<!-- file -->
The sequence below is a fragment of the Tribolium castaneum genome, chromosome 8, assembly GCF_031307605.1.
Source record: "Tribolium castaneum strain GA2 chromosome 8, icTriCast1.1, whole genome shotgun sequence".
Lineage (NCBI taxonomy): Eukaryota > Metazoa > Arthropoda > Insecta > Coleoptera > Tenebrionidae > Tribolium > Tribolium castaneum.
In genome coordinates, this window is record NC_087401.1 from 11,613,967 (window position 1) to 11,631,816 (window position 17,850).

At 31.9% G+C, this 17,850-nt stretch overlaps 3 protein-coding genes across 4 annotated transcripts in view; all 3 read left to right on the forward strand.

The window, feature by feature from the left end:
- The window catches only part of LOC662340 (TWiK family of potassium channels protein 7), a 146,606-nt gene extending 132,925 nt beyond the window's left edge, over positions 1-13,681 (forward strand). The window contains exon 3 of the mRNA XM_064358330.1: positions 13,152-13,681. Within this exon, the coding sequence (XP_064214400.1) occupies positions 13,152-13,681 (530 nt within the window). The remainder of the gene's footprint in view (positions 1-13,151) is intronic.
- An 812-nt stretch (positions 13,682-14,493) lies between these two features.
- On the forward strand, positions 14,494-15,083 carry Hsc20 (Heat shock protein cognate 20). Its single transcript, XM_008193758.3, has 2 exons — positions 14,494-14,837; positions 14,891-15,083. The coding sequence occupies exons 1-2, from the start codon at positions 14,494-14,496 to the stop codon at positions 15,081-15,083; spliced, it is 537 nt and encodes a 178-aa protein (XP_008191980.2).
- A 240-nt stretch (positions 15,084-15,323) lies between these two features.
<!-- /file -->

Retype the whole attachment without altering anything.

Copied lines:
The sequence below is a fragment of the Tribolium castaneum genome, chromosome 8, assembly GCF_031307605.1.
Source record: "Tribolium castaneum strain GA2 chromosome 8, icTriCast1.1, whole genome shotgun sequence".
Lineage (NCBI taxonomy): Eukaryota > Metazoa > Arthropoda > Insecta > Coleoptera > Tenebrionidae > Tribolium > Tribolium castaneum.
In genome coordinates, this window is record NC_087401.1 from 11,613,967 (window position 1) to 11,631,816 (window position 17,850).

At 31.9% G+C, this 17,850-nt stretch overlaps 3 protein-coding genes across 4 annotated transcripts in view; all 3 read left to right on the forward strand.

The window, feature by feature from the left end:
- The window catches only part of LOC662340 (TWiK family of potassium channels protein 7), a 146,606-nt gene extending 132,925 nt beyond the window's left edge, over positions 1-13,681 (forward strand). The window contains exon 3 of the mRNA XM_064358330.1: positions 13,152-13,681. Within this exon, the coding sequence (XP_064214400.1) occupies positions 13,152-13,681 (530 nt within the window). The remainder of the gene's footprint in view (positions 1-13,151) is intronic.
- An 812-nt stretch (positions 13,682-14,493) lies between these two features.
- On the forward strand, positions 14,494-15,083 carry Hsc20 (Heat shock protein cognate 20). Its single transcript, XM_008193758.3, has 2 exons — positions 14,494-14,837; positions 14,891-15,083. The coding sequence occupies exons 1-2, from the start codon at positions 14,494-14,496 to the stop codon at positions 15,081-15,083; spliced, it is 537 nt and encodes a 178-aa protein (XP_008191980.2).
- A 240-nt stretch (positions 15,084-15,323) lies between these two features.